Mourning in Mandya
Karnataka lost a son, too, with the death of Guru H, 33, who hailed from Mandya district. After completing his training, he had joined the CRPF in 2011 and was posted with the 94th battalion in Jharkhand. He was later transferred to Srinagar.
The eldest son of Honnayya and Chikkolamma from Gudigere Colony, Guru had two brothers—Madhu, who works at the Karnataka Electricity Board office, and Anand, who is a home guard. The parents run an ironing shop.
A year back, Guru had moved into his new home; 10 months prior to that, he had married his uncle’s daughter Kalavathi from Sasalapura, Ramanagara district.
Just before his 15-day leave came to an end, Chikkolamma had appealed to him to leave his job and return home. Asia Times has learned that Guru refused, saying: “I want to serve my country; there are many soldiers like me there, and all we want to do is protect our fellow citizens.”
A friend of Guru’s from primary school, Mahadev, remembers him as a humble man who would mingle with everyone despite his prestigious government job. “He was never dominating or threw around attitude. He was a pure soul,” the friend said.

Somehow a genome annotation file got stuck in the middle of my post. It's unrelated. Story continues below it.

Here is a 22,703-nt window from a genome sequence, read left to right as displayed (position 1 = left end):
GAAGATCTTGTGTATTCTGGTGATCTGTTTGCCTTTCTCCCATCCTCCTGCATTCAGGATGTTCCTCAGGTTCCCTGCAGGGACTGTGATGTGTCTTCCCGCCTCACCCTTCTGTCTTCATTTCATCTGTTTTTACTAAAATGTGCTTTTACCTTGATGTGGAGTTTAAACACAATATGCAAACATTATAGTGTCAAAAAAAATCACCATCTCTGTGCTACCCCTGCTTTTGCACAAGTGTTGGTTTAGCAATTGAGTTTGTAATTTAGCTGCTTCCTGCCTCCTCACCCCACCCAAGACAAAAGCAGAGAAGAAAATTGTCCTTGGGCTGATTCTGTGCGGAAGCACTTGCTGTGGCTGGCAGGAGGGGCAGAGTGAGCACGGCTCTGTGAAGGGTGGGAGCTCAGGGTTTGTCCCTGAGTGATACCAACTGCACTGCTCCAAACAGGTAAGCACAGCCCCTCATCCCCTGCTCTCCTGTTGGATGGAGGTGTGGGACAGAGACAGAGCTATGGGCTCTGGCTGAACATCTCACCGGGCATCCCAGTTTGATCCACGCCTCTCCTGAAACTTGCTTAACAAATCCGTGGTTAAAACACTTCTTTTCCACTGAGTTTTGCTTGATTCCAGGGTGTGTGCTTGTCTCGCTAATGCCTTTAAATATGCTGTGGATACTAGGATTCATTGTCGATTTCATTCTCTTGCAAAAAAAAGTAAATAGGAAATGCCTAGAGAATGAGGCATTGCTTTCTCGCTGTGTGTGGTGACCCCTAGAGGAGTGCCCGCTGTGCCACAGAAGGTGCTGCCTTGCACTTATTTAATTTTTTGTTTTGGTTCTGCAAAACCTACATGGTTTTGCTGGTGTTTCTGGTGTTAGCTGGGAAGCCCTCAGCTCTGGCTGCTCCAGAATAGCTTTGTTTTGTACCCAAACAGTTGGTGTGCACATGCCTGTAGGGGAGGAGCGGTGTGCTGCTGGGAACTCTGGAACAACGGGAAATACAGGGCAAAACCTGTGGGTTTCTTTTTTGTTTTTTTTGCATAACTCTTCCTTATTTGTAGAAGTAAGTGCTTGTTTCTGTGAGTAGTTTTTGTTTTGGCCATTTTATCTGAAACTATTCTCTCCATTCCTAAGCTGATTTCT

Meanwhile, Indians’ fury against Pakistan, and the terrorists who many believe are incubated in the country, is flaring. Many are demanding New Delhi prosecute the struggle more aggressively.
“How long will our children keep dying like this?” asked one Patna resident. “The time has come for the government to launch a final and decisive battle against terrorism.”
Anger is fieriest among those who suffered losses of family members.
“The government should have a decisive battle against terrorists and their guardian Pakistan,” said Jairam Singh, who lost his younger brother. “Otherwise, the sacrifice of all other soldiers, including my brother, will go in vain.”
“The problem is that our soldiers are being martyred every day on [our] borders,” Singh’s father added. “But, no concrete policy has been put in place, while every other government claims they are fighting against terrorism.”
— With input from Lakshmi Bavge and Syeda Ambia Zahan.